Adaptability and flexibility in behaviour, as well as mindset, are part of what it is to be human. In a fast-paced, ever-changing world, having the ability to maintain awareness of self, others and the changing environment is essential.
Most importantly, having the belief that we have the necessary skills, knowledge and suitable attitude or mindset to deal with what faces us brings the confidence required to face future challenges, and not see them as threats.
In life, so many, many things will happen that are unexpected. With a sense of flexibility and freedom we are able to adapt. In my business life, I choose the metaphor of surfing as an analogy. The waves will keep coming. New clients. New projects. New team members. New products. New processes. And setbacks. People issues. Strategy problems. Cashflow issues. Client problems. The question is whether we can notice what’s happening, and adapt. Can we quickly orientate our mind and body, adapt our posture (whether literally or metaphorically)? Very often we will spend months preparing a leadership training only for the client to get an ‘exciting last-minute idea’. To perform at our highest level, we must be ready to joyfully embrace this idea and ride it all the way to the brought course, whilst riding, we can still steer. We have some input to the process. When we are really in the groove with flexibility and freedom we give away part of our need to control life, other people and events. It’s a truly empowering experience, akin to travelling with a friend, but letting them set the agenda at any given moment. During the 2020 Covid-19 crisis our business was hit pretty hard. Some of our advisors suggested working flat out, and extremely hard, to try to maintain revenues. I saw it differently. Why fight the wave when we can go with it? Why not take a hit on revenue, why push water up hill in sales? When life deals you lemons, (joyfully, I say) make lemonade. We abandoned the goals set during the good times and got some other goals in place. Don’t go bankrupt. Don’t lose money. But why not take it easy for a few months after so many years of flat-out work? Why not surf the wave?
Less work. Less Money. Less Security. More fun. More cycling. More family. More suntan. Unfettered by the railroads of corporate goals, why not treat this as a pivot point, an innovation moment, and surf this huge tsunami to…. a completely different beach. I watched many corporate people grind out horrendous 12-hour days, trying to live their old life. And our team did work hard. But with a mission to keep the company running so we could enjoy the good times when they returned. And in the meantime, explore this new playground while being on a new journey to who-knows-where.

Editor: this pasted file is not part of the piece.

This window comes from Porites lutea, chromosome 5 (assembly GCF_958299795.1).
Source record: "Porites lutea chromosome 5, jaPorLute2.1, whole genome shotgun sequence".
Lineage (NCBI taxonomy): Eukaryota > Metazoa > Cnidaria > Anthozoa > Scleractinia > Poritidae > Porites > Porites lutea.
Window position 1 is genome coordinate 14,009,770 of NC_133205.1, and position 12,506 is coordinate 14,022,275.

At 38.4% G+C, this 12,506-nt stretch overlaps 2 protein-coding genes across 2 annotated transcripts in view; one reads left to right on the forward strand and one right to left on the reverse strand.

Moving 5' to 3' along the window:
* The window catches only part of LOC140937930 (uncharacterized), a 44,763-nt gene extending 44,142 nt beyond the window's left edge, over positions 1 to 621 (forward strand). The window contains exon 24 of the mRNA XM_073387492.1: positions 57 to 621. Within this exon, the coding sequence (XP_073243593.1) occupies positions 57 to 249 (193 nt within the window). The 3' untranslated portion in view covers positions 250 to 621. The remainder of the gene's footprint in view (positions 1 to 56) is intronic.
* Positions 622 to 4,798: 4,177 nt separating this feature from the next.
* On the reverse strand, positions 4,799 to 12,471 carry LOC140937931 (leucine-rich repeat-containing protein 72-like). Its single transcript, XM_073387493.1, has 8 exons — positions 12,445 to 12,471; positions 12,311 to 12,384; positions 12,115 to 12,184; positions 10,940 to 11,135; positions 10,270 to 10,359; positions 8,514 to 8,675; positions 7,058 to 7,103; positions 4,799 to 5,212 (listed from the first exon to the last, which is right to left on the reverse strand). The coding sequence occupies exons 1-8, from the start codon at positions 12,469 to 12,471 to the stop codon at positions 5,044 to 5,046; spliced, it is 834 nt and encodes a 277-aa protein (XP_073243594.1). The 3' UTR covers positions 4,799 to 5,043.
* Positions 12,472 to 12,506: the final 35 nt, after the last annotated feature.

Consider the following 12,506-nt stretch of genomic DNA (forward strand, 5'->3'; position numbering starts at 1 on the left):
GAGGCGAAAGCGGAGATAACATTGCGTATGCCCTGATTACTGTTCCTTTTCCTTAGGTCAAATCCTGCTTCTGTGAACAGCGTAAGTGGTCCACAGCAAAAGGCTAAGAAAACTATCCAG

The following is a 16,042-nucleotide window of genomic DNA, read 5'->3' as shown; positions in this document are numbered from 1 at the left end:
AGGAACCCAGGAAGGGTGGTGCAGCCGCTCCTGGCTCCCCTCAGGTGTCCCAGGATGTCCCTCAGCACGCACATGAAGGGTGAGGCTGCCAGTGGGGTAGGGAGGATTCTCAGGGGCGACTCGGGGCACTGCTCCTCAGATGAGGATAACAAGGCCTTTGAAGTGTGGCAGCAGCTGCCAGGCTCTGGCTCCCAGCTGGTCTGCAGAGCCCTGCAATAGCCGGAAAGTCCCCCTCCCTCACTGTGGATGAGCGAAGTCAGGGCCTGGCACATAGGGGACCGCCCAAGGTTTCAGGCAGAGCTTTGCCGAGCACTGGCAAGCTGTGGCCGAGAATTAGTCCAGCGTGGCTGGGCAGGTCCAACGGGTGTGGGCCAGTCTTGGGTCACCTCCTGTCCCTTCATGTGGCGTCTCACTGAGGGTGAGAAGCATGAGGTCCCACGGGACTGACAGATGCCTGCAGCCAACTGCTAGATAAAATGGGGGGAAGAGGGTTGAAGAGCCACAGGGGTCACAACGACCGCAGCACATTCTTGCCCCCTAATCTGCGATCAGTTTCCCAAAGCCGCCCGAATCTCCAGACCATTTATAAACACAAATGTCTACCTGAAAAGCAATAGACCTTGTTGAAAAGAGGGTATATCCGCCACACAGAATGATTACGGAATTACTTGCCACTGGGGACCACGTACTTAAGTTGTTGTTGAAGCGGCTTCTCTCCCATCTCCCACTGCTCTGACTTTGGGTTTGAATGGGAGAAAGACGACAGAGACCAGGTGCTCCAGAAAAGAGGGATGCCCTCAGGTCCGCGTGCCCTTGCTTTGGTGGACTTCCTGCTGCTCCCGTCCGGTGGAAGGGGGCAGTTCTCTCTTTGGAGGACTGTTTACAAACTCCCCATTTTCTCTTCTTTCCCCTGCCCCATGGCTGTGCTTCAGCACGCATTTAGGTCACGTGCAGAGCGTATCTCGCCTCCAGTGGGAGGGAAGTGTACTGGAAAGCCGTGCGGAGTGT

Part of what limits our freedom and flexibility is ego. Ego can make us push for what we said we would do. I had a friend who, age 21, was in a successful band. By age 31, with kids on the way, he was ready to leave. He wanted a new life. But was trapped with his previous commitment to himself and others: ‘We will never quit’. It took some careful unpicking to get clear that the ego of a 21-year-old, who wants to make it, can’t drive the decisions of a 31-year-old with a kid on the way. Ego is a funny thing. It tells us what we must or must not do. For appearances.
I know executives who have quashed their freedom and dreams and stayed in limiting jobs because they wanted to have the right company car on the drive to impress their neighbours. Choose life. Even if it’s not what you planned.
Do we have the skills to go with what is happening? Are we able to ride the wave, adapt, flex, switch, pivot? After all, is life not an adventure? Are adventures not comprised of escapades? Are escapades not, after all, moments where not all went well; we had a near-miss, a close-call, or an actual-bad-thing happened? Maintaining a playfulness in escapades, setback, the adventure of life, is what allows us to laugh at our situation, even if it’s bleak or difficult. And that playfulness is a safety net that means we can push ourselves to our absolute limits. We can take risks. Be bold. Courageous. Knowing that if the worst happens, well, life is an experience.
Build: How can you build a muscle that allows you to go with and accept change?
Focus on capabilities: When a challenge occurs, list the skills you have to meet the challenge.
This article is based on the Amazon No.1 Hot New Release in HR, The A–Z of Human Performance. For more coaching questions and habituators on this topic and 25 more chapters from Jonna Sercombe, Emma Wiggs, and Steve Eaton, pick up a copy in paperback or eBook.